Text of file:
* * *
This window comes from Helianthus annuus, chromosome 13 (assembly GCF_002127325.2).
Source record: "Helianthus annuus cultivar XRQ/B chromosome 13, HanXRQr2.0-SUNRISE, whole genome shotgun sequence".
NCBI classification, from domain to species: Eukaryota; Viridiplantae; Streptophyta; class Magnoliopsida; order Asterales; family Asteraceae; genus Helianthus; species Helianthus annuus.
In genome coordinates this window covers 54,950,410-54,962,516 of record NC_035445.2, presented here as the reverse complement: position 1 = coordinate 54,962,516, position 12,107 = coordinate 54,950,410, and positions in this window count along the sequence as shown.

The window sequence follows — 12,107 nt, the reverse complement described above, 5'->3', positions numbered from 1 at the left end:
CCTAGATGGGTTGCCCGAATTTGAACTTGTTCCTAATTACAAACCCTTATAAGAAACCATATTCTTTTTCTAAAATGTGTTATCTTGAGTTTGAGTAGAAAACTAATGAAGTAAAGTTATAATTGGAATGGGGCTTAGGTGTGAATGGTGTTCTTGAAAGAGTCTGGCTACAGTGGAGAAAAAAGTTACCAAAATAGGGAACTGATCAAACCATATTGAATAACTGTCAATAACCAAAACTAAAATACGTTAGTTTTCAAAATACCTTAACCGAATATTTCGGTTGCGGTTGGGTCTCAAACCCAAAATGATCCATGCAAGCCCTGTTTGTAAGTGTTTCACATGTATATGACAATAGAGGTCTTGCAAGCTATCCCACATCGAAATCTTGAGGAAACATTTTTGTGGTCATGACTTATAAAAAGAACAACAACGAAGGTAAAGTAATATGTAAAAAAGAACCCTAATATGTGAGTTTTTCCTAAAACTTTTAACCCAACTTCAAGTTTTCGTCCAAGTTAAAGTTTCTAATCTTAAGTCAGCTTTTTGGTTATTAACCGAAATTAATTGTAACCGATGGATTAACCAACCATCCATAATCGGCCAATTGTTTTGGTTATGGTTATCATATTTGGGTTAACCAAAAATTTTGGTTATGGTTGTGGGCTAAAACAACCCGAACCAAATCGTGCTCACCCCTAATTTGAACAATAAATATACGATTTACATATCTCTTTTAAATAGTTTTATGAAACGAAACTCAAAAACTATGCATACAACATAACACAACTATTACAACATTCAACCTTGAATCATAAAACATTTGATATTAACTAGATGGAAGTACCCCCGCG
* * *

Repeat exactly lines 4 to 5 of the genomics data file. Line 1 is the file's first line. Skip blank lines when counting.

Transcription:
In genome coordinates this window covers 54,950,410-54,962,516 of record NC_035445.2, presented here as the reverse complement: position 1 = coordinate 54,962,516, position 12,107 = coordinate 54,950,410, and positions in this window count along the sequence as shown.

The window sequence follows — 12,107 nt, the reverse complement described above, 5'->3', positions numbered from 1 at the left end: